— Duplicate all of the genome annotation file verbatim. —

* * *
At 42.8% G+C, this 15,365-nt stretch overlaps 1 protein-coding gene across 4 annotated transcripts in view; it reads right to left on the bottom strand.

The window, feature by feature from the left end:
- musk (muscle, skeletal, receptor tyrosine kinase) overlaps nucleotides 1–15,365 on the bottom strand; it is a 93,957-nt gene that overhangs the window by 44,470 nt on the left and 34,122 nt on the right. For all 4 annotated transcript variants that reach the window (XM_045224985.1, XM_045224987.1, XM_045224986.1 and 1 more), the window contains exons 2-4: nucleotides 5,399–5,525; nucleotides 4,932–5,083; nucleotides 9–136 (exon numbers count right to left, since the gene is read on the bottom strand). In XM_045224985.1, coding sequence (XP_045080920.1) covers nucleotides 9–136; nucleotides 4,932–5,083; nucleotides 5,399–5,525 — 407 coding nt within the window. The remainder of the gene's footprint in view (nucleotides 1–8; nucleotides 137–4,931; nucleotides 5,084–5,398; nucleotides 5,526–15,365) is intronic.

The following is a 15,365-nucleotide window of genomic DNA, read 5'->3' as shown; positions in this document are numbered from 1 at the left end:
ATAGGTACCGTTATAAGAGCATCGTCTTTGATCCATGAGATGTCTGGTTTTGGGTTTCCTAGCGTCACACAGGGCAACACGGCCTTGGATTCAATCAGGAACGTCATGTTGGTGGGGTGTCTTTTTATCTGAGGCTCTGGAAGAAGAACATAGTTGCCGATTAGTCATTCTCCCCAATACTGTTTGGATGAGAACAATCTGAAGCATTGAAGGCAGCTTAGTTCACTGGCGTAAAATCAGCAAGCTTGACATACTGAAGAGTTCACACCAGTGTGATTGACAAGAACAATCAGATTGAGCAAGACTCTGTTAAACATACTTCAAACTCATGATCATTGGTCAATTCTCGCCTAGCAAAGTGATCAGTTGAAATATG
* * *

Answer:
At 42.8% G+C, this 15,365-nt stretch overlaps 1 protein-coding gene across 4 annotated transcripts in view; it reads right to left on the bottom strand.

The window, feature by feature from the left end:
- musk (muscle, skeletal, receptor tyrosine kinase) overlaps nucleotides 1–15,365 on the bottom strand; it is a 93,957-nt gene that overhangs the window by 44,470 nt on the left and 34,122 nt on the right. For all 4 annotated transcript variants that reach the window (XM_045224985.1, XM_045224987.1, XM_045224986.1 and 1 more), the window contains exons 2-4: nucleotides 5,399–5,525; nucleotides 4,932–5,083; nucleotides 9–136 (exon numbers count right to left, since the gene is read on the bottom strand). In XM_045224985.1, coding sequence (XP_045080920.1) covers nucleotides 9–136; nucleotides 4,932–5,083; nucleotides 5,399–5,525 — 407 coding nt within the window. The remainder of the gene's footprint in view (nucleotides 1–8; nucleotides 137–4,931; nucleotides 5,084–5,398; nucleotides 5,526–15,365) is intronic.

The following is a 15,365-nucleotide window of genomic DNA, read 5'->3' as shown; positions in this document are numbered from 1 at the left end:
ATAGGTACCGTTATAAGAGCATCGTCTTTGATCCATGAGATGTCTGGTTTTGGGTTTCCTAGCGTCACACAGGGCAACACGGCCTTGGATTCAATCAGGAACGTCATGTTGGTGGGGTGTCTTTTTATCTGAGGCTCTGGAAGAAGAACATAGTTGCCGATTAGTCATTCTCCCCAATACTGTTTGGATGAGAACAATCTGAAGCATTGAAGGCAGCTTAGTTCACTGGCGTAAAATCAGCAAGCTTGACATACTGAAGAGTTCACACCAGTGTGATTGACAAGAACAATCAGATTGAGCAAGACTCTGTTAAACATACTTCAAACTCATGATCATTGGTCAATTCTCGCCTAGCAAAGTGATCAGTTGAAATATG